Culture-making Begins with Soul-Care
Over time, however – particularly within the Evangelical church, the focus on building strong cultures has shifted to winning souls for Christ. This focus no doubt comes from a desire to spread the Good News of Christ far and wide.
I wonder, however, if the focus has been misplaced. The focus is, at the very least, a misunderstanding of our primary calling and a misapplication of the promise of the Gospel.
The Rhythm of Cultivating that I’ve discovered is neither of these that I just mentioned.
I am, instead, suggesting that the Rhythm of Cultivating is how we actually go about doing the ministry of Discipleship and Soul-care. As we practice this Rhythm of Cultivation, then culture making becomes the outcome of a well-loved soul, rather than the focus of a worn-out disciple!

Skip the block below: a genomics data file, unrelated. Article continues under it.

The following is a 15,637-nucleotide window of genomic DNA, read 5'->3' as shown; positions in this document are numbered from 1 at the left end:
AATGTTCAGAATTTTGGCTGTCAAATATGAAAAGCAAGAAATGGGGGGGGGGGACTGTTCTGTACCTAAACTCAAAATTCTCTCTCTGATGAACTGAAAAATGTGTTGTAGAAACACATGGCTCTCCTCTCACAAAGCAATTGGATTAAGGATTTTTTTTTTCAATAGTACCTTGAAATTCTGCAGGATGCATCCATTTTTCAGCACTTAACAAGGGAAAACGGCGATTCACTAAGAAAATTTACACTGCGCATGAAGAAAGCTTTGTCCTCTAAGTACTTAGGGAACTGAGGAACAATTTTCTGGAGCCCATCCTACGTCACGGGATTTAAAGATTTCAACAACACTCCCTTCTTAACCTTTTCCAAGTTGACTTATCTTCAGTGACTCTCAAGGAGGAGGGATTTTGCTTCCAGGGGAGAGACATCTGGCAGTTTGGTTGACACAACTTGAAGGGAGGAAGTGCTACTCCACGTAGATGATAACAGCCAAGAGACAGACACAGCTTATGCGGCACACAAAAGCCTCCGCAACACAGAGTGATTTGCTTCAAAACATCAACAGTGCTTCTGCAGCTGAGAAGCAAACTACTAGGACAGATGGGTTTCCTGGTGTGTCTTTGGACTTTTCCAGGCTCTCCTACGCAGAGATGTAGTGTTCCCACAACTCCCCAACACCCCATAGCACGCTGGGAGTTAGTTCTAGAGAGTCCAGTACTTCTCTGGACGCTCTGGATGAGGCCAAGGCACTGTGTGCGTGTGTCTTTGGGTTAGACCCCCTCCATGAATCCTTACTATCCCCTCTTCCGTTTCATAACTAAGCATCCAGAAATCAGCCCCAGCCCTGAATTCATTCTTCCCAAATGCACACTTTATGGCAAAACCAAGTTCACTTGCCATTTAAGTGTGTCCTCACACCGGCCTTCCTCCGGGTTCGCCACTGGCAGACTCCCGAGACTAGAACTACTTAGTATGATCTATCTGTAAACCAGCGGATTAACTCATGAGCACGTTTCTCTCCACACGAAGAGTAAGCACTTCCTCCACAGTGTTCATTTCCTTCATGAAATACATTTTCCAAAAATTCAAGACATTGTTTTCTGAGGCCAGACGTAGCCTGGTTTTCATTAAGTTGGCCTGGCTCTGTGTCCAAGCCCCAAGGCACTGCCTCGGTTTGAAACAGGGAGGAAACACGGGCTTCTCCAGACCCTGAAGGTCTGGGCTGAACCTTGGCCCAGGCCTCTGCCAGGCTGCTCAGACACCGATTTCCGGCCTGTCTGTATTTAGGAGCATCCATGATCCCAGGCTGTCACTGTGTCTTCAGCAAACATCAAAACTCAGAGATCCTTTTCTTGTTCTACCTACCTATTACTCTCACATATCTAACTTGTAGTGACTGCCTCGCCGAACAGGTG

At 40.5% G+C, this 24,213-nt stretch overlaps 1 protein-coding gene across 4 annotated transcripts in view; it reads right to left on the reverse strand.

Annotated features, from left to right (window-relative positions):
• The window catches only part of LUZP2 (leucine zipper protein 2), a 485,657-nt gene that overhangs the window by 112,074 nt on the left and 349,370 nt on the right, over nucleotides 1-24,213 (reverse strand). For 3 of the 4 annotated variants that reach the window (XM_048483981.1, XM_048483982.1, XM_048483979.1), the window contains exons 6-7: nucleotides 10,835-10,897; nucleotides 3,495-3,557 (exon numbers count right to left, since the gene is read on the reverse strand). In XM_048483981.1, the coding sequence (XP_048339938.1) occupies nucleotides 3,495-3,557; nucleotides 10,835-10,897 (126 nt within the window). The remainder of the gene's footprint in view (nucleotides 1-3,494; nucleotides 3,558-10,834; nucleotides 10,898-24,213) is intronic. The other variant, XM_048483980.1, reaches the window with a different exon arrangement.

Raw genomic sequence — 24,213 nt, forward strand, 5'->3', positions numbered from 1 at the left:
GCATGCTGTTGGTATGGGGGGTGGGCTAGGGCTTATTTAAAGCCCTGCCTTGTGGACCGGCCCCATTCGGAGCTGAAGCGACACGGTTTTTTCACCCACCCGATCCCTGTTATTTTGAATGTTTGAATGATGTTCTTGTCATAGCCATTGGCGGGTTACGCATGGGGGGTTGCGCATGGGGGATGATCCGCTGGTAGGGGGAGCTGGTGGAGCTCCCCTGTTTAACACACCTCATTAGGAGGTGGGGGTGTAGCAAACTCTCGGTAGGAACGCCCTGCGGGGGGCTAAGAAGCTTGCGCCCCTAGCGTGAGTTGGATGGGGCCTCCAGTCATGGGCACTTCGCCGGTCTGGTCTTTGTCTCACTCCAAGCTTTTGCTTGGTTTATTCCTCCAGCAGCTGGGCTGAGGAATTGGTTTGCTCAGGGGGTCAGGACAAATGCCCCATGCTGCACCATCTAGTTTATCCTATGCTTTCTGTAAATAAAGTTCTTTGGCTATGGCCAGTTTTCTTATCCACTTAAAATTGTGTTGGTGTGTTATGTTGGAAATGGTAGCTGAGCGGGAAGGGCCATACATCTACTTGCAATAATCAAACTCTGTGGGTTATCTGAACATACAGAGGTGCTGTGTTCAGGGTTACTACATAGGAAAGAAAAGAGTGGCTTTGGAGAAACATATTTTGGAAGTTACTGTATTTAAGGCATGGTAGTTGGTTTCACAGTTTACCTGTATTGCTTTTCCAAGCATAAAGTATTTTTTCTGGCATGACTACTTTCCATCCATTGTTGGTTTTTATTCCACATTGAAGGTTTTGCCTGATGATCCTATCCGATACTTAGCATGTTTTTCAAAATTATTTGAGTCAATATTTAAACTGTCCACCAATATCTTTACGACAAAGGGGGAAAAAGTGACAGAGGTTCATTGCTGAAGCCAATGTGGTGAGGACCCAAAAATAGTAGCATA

I love how beautifully Ruth Barton pictures this reality when she says,
“There is something about the process of having our emptiness filled in solitude that eventually enables us to engage with those around us on the basis of fullness rather than need. If we relax and trust God’s initiative in the spiritual process, eventually something new begins to shimmer around the edges of our lives and relationships.”
In future posts, I will explore three primary passages to build my case. They are:
- Genesis 1:26 – 31
- Matthew 22:34 – 40
- Matthew 28:16 – 20
In the next few posts, we will take a look at the other four Rhythms and Pillars of Transforming Pastoral Ministry!
Then we will dive into the specifics of each area!
Disrupting to Renew!